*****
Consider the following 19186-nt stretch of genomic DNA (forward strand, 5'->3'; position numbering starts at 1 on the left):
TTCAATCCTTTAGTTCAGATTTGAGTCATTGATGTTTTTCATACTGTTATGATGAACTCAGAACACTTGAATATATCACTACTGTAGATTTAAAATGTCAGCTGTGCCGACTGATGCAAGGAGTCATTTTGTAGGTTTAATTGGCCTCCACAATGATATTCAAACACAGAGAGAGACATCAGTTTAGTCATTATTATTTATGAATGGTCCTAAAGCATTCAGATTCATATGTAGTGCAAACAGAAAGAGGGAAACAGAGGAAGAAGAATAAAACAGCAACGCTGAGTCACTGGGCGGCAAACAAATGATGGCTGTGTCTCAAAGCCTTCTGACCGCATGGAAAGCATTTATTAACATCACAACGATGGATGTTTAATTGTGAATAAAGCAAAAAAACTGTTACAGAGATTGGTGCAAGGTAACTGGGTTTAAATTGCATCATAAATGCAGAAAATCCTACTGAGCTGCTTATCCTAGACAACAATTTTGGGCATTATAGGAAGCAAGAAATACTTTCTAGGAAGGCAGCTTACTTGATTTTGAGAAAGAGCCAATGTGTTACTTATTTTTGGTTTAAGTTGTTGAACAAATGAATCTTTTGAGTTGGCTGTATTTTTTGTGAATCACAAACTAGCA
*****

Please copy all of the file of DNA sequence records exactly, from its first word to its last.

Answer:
Consider the following 19186-nt stretch of genomic DNA (forward strand, 5'->3'; position numbering starts at 1 on the left):
TTCAATCCTTTAGTTCAGATTTGAGTCATTGATGTTTTTCATACTGTTATGATGAACTCAGAACACTTGAATATATCACTACTGTAGATTTAAAATGTCAGCTGTGCCGACTGATGCAAGGAGTCATTTTGTAGGTTTAATTGGCCTCCACAATGATATTCAAACACAGAGAGAGACATCAGTTTAGTCATTATTATTTATGAATGGTCCTAAAGCATTCAGATTCATATGTAGTGCAAACAGAAAGAGGGAAACAGAGGAAGAAGAATAAAACAGCAACGCTGAGTCACTGGGCGGCAAACAAATGATGGCTGTGTCTCAAAGCCTTCTGACCGCATGGAAAGCATTTATTAACATCACAACGATGGATGTTTAATTGTGAATAAAGCAAAAAAACTGTTACAGAGATTGGTGCAAGGTAACTGGGTTTAAATTGCATCATAAATGCAGAAAATCCTACTGAGCTGCTTATCCTAGACAACAATTTTGGGCATTATAGGAAGCAAGAAATACTTTCTAGGAAGGCAGCTTACTTGATTTTGAGAAAGAGCCAATGTGTTACTTATTTTTGGTTTAAGTTGTTGAACAAATGAATCTTTTGAGTTGGCTGTATTTTTTGTGAATCACAAACTAGCA